Last week's Sixth Circuit federal appellate court decision permitting Michigan, Ohio, Kentucky, and Tennessee to continue to discriminate against loving, committed LGBT couples in marriage makes clear that the time has come for the United States Supreme Court not only to rule in favor of nationwide marriage equality, but also to recognize that any discrimination based on sexual orientation or gender identity should be subject to heightened review under the federal Constitution.
According to the Sixth Circuit: "So long as judges can conceive of some 'plausible' reason for the law--any plausible reason, even one that did not motivate the legislators who enacted it--the law must stand, no matter how unfair, unjust, or unwise the judges may consider it..." This erroneous position would seem to permit legislatures and electorates to discriminate almost carte blanche against LGBT people.
The Second and Ninth Circuits and many lower courts have reached contrary conclusions. The Sixth Circuit's opinion cries out for the United States Supreme Court finally to address the issue of sexual orientation discrimination head on, something the Court has never done.
The Supreme Court has identified four factors to assess whether a law discriminating against a particular group of people should be subject to heightened scrutiny, and thus nearly always found to be unconstitutional. Those factors are: (1) whether the group has suffered a history of discrimination; (2) whether immutable or distinguishing characteristics clearly define the group; (3) whether the group is a minority or is politically powerless; and (4) whether the characteristics distinguishing the group have little relation to legitimate policy goals or to an individual's ability to perform or contribute to society. Sexual orientation discrimination clearly meets these criteria.
LGBT people have unquestionably suffered a long history of discrimination in American life. Indeed, until recently, half the states demeaned the very existence of lesbian and gay people by making our private sexual conduct a crime. Scientific consensus accepts that sexual orientation is a characteristic that is immutable, and it is unfair to ask people to hide their sexual orientation in order to be free from discrimination.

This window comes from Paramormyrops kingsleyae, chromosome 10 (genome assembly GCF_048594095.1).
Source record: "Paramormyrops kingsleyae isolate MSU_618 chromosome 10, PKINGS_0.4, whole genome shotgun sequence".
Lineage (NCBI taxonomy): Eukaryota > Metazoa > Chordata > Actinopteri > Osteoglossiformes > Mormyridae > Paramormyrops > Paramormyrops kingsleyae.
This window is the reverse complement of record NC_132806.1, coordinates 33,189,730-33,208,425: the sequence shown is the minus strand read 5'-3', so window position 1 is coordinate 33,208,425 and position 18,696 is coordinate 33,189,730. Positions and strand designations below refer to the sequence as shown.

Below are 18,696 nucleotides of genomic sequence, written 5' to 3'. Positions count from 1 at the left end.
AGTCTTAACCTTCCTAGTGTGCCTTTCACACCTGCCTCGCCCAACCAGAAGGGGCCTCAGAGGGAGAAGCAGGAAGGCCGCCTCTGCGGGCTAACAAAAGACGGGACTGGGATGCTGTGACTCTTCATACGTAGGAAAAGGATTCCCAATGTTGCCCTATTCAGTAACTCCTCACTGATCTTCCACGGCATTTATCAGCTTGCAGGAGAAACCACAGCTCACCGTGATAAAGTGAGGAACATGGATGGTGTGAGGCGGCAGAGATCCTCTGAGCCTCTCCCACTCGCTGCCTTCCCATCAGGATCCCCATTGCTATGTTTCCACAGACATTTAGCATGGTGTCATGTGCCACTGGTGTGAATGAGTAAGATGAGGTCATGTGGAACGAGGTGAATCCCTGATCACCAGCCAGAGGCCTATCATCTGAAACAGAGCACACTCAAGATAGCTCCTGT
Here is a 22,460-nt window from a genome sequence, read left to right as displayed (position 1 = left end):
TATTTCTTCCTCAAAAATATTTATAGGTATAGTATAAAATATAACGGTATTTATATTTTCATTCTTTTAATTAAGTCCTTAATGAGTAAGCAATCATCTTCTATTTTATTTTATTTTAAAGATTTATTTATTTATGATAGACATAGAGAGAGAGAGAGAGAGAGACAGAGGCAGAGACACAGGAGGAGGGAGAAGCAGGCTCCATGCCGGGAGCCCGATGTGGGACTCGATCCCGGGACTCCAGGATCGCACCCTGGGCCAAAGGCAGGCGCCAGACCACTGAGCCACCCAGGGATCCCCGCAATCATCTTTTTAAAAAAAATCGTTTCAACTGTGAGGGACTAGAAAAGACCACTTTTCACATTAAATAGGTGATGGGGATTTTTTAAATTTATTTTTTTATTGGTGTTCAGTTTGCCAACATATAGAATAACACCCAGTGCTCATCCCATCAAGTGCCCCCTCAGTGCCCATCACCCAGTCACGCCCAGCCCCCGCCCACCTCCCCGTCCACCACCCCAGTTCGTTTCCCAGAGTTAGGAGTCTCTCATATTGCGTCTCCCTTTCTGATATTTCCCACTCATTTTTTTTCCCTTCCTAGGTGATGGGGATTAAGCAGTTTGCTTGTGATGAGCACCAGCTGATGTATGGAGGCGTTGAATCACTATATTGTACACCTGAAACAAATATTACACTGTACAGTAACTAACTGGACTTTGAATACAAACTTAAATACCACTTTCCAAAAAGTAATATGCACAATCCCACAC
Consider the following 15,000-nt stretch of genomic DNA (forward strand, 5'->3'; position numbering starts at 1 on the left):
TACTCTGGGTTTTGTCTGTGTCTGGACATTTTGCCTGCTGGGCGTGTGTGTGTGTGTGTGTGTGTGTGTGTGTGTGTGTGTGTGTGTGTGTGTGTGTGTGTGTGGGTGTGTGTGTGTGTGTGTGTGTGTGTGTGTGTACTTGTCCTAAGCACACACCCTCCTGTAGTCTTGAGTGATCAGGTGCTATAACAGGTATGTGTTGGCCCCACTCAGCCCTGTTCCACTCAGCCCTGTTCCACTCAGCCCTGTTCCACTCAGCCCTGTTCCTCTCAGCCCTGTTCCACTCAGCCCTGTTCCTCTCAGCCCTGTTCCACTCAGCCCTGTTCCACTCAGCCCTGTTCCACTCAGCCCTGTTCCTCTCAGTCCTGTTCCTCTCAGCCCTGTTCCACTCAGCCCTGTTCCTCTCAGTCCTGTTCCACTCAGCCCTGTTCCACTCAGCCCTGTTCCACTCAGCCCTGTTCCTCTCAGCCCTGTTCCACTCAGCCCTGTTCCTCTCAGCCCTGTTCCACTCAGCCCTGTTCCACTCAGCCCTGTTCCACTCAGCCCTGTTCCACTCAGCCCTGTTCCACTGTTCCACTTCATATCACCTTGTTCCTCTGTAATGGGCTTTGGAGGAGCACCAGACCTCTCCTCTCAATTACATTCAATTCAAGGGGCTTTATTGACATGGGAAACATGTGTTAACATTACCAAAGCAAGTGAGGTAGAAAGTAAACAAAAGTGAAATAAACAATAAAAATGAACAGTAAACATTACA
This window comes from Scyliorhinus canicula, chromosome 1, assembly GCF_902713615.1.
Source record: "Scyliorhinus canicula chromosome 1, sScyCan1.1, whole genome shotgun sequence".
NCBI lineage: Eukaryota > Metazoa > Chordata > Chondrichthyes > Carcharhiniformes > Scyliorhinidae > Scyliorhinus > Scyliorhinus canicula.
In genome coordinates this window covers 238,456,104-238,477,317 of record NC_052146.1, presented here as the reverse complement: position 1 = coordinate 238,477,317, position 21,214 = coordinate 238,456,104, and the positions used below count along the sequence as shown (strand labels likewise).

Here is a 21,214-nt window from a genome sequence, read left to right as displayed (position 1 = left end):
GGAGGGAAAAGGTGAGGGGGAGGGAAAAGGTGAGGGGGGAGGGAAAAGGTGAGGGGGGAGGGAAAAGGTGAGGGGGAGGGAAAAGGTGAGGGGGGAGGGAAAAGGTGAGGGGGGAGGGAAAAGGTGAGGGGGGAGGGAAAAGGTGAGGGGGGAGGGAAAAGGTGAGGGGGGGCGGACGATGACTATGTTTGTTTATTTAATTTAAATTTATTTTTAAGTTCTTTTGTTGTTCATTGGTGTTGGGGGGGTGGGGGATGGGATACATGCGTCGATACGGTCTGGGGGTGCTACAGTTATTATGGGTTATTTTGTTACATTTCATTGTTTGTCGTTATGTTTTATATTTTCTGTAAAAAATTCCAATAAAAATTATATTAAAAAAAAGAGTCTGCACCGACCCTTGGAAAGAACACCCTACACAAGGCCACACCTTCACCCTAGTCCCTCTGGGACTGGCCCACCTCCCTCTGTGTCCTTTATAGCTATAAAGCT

LGBT people are clearly a minority of the American population. Decades' worth of statewide initiatives restricting the rights of lesbian and gay people, federal laws such as DOMA, and Congress' failure to pass ENDA demonstrate our political vulnerability. And being LGBT bears no relationship to a person's ability to perform in society--be it as a doctor, nurse, construction worker-- or a married spouse. Gender identity discrimination also easily satisfies these factors, but unfortunately nearly all observers believe that the Court will not address gender identity discrimination directly in these cases.
Heightened judicial review of governmental discrimination against LGBT people would establish constitutional protections for LGBT Americans with respect not just to marriage, but also to any way in which the government discriminated against us based on sexual orientation or gender identity. The time for the Supreme Court to act is now.
Stuart Gaffney and John Lewis, together for almost three decades, were plaintiffs in the California case for equal marriage rights decided by the California Supreme Court in 2008. They are leaders in the nationwide grassroots organization Marriage Equality USA. This piece was originally published in the San Francisco Bay Times.